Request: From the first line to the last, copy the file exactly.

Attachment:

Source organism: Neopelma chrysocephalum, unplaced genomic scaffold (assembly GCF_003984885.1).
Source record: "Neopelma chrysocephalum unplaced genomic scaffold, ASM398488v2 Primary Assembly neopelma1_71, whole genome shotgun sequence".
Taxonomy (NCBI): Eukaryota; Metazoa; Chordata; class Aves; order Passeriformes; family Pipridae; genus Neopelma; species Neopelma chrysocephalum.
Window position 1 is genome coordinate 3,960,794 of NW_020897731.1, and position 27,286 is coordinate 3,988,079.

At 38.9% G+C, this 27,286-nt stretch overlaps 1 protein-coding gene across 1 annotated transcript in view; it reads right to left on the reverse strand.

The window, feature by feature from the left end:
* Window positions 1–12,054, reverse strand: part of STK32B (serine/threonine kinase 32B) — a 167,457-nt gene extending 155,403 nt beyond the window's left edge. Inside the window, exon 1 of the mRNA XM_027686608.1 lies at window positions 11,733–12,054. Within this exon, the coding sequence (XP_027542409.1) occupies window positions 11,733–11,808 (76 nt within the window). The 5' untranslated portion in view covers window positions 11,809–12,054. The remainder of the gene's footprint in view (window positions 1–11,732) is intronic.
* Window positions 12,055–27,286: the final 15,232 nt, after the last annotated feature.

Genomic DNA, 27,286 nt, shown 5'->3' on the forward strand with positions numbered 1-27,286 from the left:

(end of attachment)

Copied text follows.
Source organism: Neopelma chrysocephalum, unplaced genomic scaffold (assembly GCF_003984885.1).
Source record: "Neopelma chrysocephalum unplaced genomic scaffold, ASM398488v2 Primary Assembly neopelma1_71, whole genome shotgun sequence".
Taxonomy (NCBI): Eukaryota; Metazoa; Chordata; class Aves; order Passeriformes; family Pipridae; genus Neopelma; species Neopelma chrysocephalum.
Window position 1 is genome coordinate 3,960,794 of NW_020897731.1, and position 27,286 is coordinate 3,988,079.

At 38.9% G+C, this 27,286-nt stretch overlaps 1 protein-coding gene across 1 annotated transcript in view; it reads right to left on the reverse strand.

The window, feature by feature from the left end:
* Window positions 1–12,054, reverse strand: part of STK32B (serine/threonine kinase 32B) — a 167,457-nt gene extending 155,403 nt beyond the window's left edge. Inside the window, exon 1 of the mRNA XM_027686608.1 lies at window positions 11,733–12,054. Within this exon, the coding sequence (XP_027542409.1) occupies window positions 11,733–11,808 (76 nt within the window). The 5' untranslated portion in view covers window positions 11,809–12,054. The remainder of the gene's footprint in view (window positions 1–11,732) is intronic.
* Window positions 12,055–27,286: the final 15,232 nt, after the last annotated feature.

Genomic DNA, 27,286 nt, shown 5'->3' on the forward strand with positions numbered 1-27,286 from the left: